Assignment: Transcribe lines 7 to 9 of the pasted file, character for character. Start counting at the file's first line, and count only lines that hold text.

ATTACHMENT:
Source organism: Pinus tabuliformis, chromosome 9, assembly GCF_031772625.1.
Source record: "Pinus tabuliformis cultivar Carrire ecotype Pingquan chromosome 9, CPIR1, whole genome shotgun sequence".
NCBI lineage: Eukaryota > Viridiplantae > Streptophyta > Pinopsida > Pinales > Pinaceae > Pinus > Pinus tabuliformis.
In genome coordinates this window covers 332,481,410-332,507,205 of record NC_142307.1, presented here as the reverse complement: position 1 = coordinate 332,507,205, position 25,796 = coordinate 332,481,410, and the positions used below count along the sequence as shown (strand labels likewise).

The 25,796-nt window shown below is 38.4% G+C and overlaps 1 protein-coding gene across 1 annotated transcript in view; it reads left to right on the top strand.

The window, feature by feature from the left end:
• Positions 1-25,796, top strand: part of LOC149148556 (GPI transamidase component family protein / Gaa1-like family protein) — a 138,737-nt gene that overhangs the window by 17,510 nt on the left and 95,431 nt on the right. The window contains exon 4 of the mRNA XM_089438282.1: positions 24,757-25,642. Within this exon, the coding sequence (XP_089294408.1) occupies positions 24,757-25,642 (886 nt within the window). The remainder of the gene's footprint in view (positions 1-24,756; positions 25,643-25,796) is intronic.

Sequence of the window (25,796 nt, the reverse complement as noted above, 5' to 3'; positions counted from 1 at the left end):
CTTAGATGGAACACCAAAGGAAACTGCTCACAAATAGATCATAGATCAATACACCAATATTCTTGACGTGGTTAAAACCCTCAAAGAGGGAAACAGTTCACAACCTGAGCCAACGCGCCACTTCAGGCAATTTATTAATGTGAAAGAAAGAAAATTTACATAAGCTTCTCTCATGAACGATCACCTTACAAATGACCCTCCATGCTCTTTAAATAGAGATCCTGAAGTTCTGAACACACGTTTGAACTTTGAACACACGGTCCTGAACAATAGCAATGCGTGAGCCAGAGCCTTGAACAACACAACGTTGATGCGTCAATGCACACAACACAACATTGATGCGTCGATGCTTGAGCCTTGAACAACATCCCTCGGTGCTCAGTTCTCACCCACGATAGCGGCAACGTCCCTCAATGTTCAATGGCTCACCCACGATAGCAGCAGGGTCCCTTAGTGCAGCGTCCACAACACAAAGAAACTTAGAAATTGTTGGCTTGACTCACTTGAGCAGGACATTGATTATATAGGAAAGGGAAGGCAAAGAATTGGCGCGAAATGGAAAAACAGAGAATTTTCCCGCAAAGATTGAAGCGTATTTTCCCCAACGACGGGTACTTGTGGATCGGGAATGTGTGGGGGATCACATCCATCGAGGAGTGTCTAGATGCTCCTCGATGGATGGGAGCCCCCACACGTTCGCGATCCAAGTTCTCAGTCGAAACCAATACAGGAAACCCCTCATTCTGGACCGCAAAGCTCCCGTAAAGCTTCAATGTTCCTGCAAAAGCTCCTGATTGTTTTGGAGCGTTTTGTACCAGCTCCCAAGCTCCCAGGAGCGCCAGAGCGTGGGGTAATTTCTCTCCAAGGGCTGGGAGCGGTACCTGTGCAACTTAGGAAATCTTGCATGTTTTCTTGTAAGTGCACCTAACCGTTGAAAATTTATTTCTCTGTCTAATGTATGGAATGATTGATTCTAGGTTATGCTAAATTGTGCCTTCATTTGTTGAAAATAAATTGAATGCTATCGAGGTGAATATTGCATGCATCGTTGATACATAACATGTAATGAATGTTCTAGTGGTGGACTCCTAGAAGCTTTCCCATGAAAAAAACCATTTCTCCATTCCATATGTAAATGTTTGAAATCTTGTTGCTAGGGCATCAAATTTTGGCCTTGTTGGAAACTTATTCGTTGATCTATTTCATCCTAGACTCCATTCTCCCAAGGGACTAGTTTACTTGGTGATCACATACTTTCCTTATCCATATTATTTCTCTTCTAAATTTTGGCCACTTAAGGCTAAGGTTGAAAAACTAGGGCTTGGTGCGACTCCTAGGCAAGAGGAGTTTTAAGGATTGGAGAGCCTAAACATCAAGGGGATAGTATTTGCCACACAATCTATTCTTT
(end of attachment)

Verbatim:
• Positions 1-25,796, top strand: part of LOC149148556 (GPI transamidase component family protein / Gaa1-like family protein) — a 138,737-nt gene that overhangs the window by 17,510 nt on the left and 95,431 nt on the right. The window contains exon 4 of the mRNA XM_089438282.1: positions 24,757-25,642. Within this exon, the coding sequence (XP_089294408.1) occupies positions 24,757-25,642 (886 nt within the window). The remainder of the gene's footprint in view (positions 1-24,756; positions 25,643-25,796) is intronic.

Sequence of the window (25,796 nt, the reverse complement as noted above, 5' to 3'; positions counted from 1 at the left end):
CTTAGATGGAACACCAAAGGAAACTGCTCACAAATAGATCATAGATCAATACACCAATATTCTTGACGTGGTTAAAACCCTCAAAGAGGGAAACAGTTCACAACCTGAGCCAACGCGCCACTTCAGGCAATTTATTAATGTGAAAGAAAGAAAATTTACATAAGCTTCTCTCATGAACGATCACCTTACAAATGACCCTCCATGCTCTTTAAATAGAGATCCTGAAGTTCTGAACACACGTTTGAACTTTGAACACACGGTCCTGAACAATAGCAATGCGTGAGCCAGAGCCTTGAACAACACAACGTTGATGCGTCAATGCACACAACACAACATTGATGCGTCGATGCTTGAGCCTTGAACAACATCCCTCGGTGCTCAGTTCTCACCCACGATAGCGGCAACGTCCCTCAATGTTCAATGGCTCACCCACGATAGCAGCAGGGTCCCTTAGTGCAGCGTCCACAACACAAAGAAACTTAGAAATTGTTGGCTTGACTCACTTGAGCAGGACATTGATTATATAGGAAAGGGAAGGCAAAGAATTGGCGCGAAATGGAAAAACAGAGAATTTTCCCGCAAAGATTGAAGCGTATTTTCCCCAACGACGGGTACTTGTGGATCGGGAATGTGTGGGGGATCACATCCATCGAGGAGTGTCTAGATGCTCCTCGATGGATGGGAGCCCCCACACGTTCGCGATCCAAGTTCTCAGTCGAAACCAATACAGGAAACCCCTCATTCTGGACCGCAAAGCTCCCGTAAAGCTTCAATGTTCCTGCAAAAGCTCCTGATTGTTTTGGAGCGTTTTGTACCAGCTCCCAAGCTCCCAGGAGCGCCAGAGCGTGGGGTAATTTCTCTCCAAGGGCTGGGAGCGGTACCTGTGCAACTTAGGAAATCTTGCATGTTTTCTTGTAAGTGCACCTAACCGTTGAAAATTTATTTCTCTGTCTAATGTATGGAATGATTGATTCTAGGTTATGCTAAATTGTGCCTTCATTTGTTGAAAATAAATTGAATGCTATCGAGGTGAATATTGCATGCATCGTTGATACATAACATGTAATGAATGTTCTAGTGGTGGACTCCTAGAAGCTTTCCCATGAAAAAAACCATTTCTCCATTCCATATGTAAATGTTTGAAATCTTGTTGCTAGGGCATCAAATTTTGGCCTTGTTGGAAACTTATTCGTTGATCTATTTCATCCTAGACTCCATTCTCCCAAGGGACTAGTTTACTTGGTGATCACATACTTTCCTTATCCATATTATTTCTCTTCTAAATTTTGGCCACTTAAGGCTAAGGTTGAAAAACTAGGGCTTGGTGCGACTCCTAGGCAAGAGGAGTTTTAAGGATTGGAGAGCCTAAACATCAAGGGGATAGTATTTGCCACACAATCTATTCTTT